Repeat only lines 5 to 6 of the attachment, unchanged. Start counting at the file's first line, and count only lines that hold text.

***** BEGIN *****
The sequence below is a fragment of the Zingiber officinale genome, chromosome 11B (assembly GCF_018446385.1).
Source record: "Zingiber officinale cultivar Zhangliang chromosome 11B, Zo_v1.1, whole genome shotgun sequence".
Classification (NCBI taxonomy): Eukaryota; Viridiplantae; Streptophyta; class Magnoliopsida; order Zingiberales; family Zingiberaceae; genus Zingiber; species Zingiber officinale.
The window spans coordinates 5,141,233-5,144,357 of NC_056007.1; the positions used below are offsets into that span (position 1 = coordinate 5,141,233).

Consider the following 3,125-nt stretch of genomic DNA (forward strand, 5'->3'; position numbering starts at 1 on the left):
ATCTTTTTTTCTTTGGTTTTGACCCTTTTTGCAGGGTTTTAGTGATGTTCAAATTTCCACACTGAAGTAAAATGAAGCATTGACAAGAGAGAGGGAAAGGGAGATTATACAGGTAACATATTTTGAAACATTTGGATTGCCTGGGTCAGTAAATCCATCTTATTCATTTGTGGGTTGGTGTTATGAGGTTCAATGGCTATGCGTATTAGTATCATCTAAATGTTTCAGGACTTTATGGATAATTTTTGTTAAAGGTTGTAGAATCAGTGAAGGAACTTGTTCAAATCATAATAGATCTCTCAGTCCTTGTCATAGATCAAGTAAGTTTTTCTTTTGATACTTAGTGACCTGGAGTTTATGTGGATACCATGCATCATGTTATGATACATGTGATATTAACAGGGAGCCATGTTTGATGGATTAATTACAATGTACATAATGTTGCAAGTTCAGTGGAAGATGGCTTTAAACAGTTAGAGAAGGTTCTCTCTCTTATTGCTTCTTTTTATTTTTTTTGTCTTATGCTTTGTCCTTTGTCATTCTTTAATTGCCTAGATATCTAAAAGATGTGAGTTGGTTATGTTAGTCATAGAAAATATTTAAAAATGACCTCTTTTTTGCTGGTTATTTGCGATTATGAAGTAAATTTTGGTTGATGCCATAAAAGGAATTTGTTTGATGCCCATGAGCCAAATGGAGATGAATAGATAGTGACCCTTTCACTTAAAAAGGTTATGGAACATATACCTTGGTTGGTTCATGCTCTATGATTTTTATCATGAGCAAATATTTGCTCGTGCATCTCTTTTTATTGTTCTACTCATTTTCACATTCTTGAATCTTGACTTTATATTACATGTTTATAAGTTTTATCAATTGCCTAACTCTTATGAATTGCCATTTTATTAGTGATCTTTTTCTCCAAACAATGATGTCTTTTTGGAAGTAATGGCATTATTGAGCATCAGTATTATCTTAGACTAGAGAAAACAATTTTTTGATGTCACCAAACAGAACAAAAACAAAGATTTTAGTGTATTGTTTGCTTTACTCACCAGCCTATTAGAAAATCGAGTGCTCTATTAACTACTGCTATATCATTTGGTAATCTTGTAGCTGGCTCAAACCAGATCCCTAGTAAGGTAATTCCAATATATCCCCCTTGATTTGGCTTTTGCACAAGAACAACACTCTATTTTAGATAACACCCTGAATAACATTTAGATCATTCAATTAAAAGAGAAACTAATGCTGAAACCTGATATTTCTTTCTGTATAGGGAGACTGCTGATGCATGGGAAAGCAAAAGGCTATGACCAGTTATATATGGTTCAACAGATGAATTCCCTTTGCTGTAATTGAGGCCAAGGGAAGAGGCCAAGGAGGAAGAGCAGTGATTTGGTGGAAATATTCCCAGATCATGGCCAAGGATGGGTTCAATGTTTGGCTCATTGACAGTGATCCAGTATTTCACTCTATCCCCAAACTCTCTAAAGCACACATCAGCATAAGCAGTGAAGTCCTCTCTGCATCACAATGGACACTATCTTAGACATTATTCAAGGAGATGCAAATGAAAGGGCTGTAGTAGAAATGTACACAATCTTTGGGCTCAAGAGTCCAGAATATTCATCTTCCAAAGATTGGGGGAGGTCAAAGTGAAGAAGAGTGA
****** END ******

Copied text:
Consider the following 3,125-nt stretch of genomic DNA (forward strand, 5'->3'; position numbering starts at 1 on the left):
ATCTTTTTTTCTTTGGTTTTGACCCTTTTTGCAGGGTTTTAGTGATGTTCAAATTTCCACACTGAAGTAAAATGAAGCATTGACAAGAGAGAGGGAAAGGGAGATTATACAGGTAACATATTTTGAAACATTTGGATTGCCTGGGTCAGTAAATCCATCTTATTCATTTGTGGGTTGGTGTTATGAGGTTCAATGGCTATGCGTATTAGTATCATCTAAATGTTTCAGGACTTTATGGATAATTTTTGTTAAAGGTTGTAGAATCAGTGAAGGAACTTGTTCAAATCATAATAGATCTCTCAGTCCTTGTCATAGATCAAGTAAGTTTTTCTTTTGATACTTAGTGACCTGGAGTTTATGTGGATACCATGCATCATGTTATGATACATGTGATATTAACAGGGAGCCATGTTTGATGGATTAATTACAATGTACATAATGTTGCAAGTTCAGTGGAAGATGGCTTTAAACAGTTAGAGAAGGTTCTCTCTCTTATTGCTTCTTTTTATTTTTTTTGTCTTATGCTTTGTCCTTTGTCATTCTTTAATTGCCTAGATATCTAAAAGATGTGAGTTGGTTATGTTAGTCATAGAAAATATTTAAAAATGACCTCTTTTTTGCTGGTTATTTGCGATTATGAAGTAAATTTTGGTTGATGCCATAAAAGGAATTTGTTTGATGCCCATGAGCCAAATGGAGATGAATAGATAGTGACCCTTTCACTTAAAAAGGTTATGGAACATATACCTTGGTTGGTTCATGCTCTATGATTTTTATCATGAGCAAATATTTGCTCGTGCATCTCTTTTTATTGTTCTACTCATTTTCACATTCTTGAATCTTGACTTTATATTACATGTTTATAAGTTTTATCAATTGCCTAACTCTTATGAATTGCCATTTTATTAGTGATCTTTTTCTCCAAACAATGATGTCTTTTTGGAAGTAATGGCATTATTGAGCATCAGTATTATCTTAGACTAGAGAAAACAATTTTTTGATGTCACCAAACAGAACAAAAACAAAGATTTTAGTGTATTGTTTGCTTTACTCACCAGCCTATTAGAAAATCGAGTGCTCTATTAACTACTGCTATATCATTTGGTAATCTTGTAGCTGGCTCAAACCAGATCCCTAGTAAGGTAATTCCAATATATCCCCCTTGATTTGGCTTTTGCACAAGAACAACACTCTATTTTAGATAACACCCTGAATAACATTTAGATCATTCAATTAAAAGAGAAACTAATGCTGAAACCTGATATTTCTTTCTGTATAGGGAGACTGCTGATGCATGGGAAAGCAAAAGGCTATGACCAGTTATATATGGTTCAACAGATGAATTCCCTTTGCTGTAATTGAGGCCAAGGGAAGAGGCCAAGGAGGAAGAGCAGTGATTTGGTGGAAATATTCCCAGATCATGGCCAAGGATGGGTTCAATGTTTGGCTCATTGACAGTGATCCAGTATTTCACTCTATCCCCAAACTCTCTAAAGCACACATCAGCATAAGCAGTGAAGTCCTCTCTGCATCACAATGGACACTATCTTAGACATTATTCAAGGAGATGCAAATGAAAGGGCTGTAGTAGAAATGTACACAATCTTTGGGCTCAAGAGTCCAGAATATTCATCTTCCAAAGATTGGGGGAGGTCAAAGTGAAGAAGAGTGA